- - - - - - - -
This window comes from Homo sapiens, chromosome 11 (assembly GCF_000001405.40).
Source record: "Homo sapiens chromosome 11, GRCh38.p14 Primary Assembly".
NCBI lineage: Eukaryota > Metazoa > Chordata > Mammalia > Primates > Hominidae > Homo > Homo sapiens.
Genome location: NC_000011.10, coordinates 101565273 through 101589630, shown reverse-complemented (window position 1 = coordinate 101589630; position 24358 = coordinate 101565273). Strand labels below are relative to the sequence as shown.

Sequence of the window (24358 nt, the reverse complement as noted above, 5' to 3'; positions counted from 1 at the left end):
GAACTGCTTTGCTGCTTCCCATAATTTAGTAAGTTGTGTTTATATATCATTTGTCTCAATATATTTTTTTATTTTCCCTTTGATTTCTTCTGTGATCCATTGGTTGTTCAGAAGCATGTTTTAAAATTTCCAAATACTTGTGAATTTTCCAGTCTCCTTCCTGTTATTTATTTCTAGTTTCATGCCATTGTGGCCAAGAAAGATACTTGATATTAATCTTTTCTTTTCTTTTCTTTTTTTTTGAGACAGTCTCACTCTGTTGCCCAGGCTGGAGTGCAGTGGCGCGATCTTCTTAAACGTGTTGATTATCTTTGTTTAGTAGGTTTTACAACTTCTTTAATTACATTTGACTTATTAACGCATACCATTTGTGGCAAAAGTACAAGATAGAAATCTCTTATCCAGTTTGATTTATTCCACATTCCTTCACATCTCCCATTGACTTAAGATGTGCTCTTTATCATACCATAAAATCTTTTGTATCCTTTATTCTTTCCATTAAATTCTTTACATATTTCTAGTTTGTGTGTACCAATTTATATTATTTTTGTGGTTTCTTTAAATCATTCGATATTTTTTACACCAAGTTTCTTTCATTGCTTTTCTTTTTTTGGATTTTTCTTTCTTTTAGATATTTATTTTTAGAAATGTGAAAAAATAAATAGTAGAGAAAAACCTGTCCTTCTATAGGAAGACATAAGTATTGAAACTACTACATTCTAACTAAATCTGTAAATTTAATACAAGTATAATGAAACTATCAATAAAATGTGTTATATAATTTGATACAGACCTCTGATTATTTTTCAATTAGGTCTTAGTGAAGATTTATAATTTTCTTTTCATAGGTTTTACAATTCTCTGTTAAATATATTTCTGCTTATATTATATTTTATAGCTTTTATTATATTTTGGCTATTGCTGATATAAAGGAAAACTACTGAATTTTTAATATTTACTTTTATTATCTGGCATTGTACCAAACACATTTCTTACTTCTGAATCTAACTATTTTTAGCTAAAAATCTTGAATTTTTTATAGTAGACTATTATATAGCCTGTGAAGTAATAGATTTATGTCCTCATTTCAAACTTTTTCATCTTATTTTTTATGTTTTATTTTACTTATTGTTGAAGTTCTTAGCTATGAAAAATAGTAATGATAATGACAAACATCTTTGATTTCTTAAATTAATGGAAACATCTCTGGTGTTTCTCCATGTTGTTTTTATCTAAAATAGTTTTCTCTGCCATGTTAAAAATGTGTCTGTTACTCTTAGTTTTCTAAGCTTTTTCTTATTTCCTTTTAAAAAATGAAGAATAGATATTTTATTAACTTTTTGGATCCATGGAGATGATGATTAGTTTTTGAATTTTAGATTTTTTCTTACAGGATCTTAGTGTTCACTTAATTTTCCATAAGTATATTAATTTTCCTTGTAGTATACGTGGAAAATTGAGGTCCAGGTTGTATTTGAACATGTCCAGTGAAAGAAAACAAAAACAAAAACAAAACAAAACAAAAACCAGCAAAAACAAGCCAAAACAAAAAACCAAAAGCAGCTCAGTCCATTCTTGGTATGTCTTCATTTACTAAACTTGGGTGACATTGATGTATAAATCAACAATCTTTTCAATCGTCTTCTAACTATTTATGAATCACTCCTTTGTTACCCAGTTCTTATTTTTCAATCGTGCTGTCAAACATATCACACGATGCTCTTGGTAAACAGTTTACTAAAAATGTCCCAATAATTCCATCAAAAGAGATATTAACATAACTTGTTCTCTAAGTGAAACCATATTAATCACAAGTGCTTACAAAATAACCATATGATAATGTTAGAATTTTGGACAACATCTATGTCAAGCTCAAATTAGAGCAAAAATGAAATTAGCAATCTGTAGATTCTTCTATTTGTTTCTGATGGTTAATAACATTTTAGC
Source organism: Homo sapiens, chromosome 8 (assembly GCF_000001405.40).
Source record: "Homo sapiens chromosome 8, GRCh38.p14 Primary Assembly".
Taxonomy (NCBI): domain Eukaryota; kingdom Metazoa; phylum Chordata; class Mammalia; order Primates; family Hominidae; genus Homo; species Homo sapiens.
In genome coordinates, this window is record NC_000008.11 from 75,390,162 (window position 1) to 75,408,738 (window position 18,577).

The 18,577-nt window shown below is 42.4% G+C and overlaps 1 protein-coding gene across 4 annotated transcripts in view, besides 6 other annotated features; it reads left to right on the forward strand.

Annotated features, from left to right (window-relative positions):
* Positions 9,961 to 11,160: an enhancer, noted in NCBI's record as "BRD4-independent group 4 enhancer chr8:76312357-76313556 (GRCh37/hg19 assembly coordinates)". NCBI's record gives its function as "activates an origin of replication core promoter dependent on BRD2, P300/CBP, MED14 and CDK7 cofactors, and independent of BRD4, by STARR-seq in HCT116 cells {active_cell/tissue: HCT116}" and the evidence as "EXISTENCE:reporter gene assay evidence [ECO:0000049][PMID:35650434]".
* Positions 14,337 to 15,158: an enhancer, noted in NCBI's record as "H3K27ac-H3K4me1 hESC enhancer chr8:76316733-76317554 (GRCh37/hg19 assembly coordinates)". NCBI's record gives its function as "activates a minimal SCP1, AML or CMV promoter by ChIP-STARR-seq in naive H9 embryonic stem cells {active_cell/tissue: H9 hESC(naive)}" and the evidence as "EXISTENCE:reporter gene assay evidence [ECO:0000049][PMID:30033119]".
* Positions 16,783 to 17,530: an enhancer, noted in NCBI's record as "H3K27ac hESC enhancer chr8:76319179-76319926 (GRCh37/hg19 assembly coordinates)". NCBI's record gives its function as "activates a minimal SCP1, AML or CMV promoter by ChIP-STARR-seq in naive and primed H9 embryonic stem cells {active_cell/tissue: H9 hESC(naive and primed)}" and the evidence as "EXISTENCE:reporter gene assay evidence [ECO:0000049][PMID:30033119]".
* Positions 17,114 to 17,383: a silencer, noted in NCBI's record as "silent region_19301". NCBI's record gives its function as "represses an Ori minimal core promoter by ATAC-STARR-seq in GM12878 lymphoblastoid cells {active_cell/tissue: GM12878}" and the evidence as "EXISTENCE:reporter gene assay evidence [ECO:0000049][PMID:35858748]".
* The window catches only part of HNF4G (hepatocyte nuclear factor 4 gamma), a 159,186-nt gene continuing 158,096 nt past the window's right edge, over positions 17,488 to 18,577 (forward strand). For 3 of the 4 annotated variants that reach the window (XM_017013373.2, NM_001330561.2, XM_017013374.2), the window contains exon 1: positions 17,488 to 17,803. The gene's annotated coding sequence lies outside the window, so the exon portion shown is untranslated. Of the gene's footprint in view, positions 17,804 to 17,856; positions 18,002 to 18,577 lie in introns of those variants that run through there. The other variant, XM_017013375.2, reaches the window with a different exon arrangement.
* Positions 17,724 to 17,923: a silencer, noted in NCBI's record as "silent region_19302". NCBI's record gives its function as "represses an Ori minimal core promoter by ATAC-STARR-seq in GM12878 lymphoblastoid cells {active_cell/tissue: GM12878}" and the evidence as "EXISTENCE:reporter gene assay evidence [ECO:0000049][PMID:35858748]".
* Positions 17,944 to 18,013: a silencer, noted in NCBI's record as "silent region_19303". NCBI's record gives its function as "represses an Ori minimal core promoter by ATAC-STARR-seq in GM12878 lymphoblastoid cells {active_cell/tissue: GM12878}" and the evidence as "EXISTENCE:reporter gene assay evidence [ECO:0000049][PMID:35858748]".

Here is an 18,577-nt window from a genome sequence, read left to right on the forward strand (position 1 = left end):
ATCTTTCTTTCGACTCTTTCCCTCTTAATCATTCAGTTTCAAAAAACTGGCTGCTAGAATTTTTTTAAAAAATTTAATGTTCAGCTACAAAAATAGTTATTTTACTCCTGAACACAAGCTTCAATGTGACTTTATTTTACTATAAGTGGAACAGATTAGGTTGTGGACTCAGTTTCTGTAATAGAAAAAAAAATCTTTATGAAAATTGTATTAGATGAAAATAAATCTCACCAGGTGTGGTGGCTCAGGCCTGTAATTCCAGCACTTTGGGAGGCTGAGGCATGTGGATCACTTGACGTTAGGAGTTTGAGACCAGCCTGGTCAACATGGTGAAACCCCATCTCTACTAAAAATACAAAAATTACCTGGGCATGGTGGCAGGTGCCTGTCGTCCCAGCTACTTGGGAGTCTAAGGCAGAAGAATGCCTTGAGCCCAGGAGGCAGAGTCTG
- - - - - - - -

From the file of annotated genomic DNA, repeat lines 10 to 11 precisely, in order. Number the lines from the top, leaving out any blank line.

In genome coordinates, this window is record NC_000008.11 from 75,390,162 (window position 1) to 75,408,738 (window position 18,577).

The 18,577-nt window shown below is 42.4% G+C and overlaps 1 protein-coding gene across 4 annotated transcripts in view, besides 6 other annotated features; it reads left to right on the forward strand.